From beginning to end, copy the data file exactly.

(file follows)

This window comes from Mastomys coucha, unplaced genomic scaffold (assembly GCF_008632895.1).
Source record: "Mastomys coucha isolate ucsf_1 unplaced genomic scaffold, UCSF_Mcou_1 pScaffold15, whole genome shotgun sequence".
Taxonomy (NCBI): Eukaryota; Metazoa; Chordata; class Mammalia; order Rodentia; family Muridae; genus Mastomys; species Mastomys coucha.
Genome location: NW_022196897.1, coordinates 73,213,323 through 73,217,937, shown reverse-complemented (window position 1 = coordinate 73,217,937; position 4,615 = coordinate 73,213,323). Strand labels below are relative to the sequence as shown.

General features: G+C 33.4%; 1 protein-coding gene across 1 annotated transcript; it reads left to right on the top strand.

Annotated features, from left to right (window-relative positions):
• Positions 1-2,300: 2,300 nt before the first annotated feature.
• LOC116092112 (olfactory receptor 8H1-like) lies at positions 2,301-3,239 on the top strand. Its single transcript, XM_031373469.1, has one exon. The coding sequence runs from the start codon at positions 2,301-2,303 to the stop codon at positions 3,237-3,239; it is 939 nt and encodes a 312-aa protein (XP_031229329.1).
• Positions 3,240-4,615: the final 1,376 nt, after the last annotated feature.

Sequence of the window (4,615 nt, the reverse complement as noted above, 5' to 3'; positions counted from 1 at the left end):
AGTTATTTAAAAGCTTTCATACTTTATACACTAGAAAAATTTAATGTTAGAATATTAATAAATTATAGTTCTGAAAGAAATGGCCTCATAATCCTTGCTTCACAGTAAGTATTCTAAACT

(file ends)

This window comes from Mastomys coucha, unplaced genomic scaffold (assembly GCF_008632895.1).
Source record: "Mastomys coucha isolate ucsf_1 unplaced genomic scaffold, UCSF_Mcou_1 pScaffold15, whole genome shotgun sequence".
Taxonomy (NCBI): Eukaryota; Metazoa; Chordata; class Mammalia; order Rodentia; family Muridae; genus Mastomys; species Mastomys coucha.
Genome location: NW_022196897.1, coordinates 73,213,323 through 73,217,937, shown reverse-complemented (window position 1 = coordinate 73,217,937; position 4,615 = coordinate 73,213,323). Strand labels below are relative to the sequence as shown.

General features: G+C 33.4%; 1 protein-coding gene across 1 annotated transcript; it reads left to right on the top strand.

Annotated features, from left to right (window-relative positions):
• Positions 1-2,300: 2,300 nt before the first annotated feature.
• LOC116092112 (olfactory receptor 8H1-like) lies at positions 2,301-3,239 on the top strand. Its single transcript, XM_031373469.1, has one exon. The coding sequence runs from the start codon at positions 2,301-2,303 to the stop codon at positions 3,237-3,239; it is 939 nt and encodes a 312-aa protein (XP_031229329.1).
• Positions 3,240-4,615: the final 1,376 nt, after the last annotated feature.

Sequence of the window (4,615 nt, the reverse complement as noted above, 5' to 3'; positions counted from 1 at the left end):
AGTTATTTAAAAGCTTTCATACTTTATACACTAGAAAAATTTAATGTTAGAATATTAATAAATTATAGTTCTGAAAGAAATGGCCTCATAATCCTTGCTTCACAGTAAGTATTCTAAACT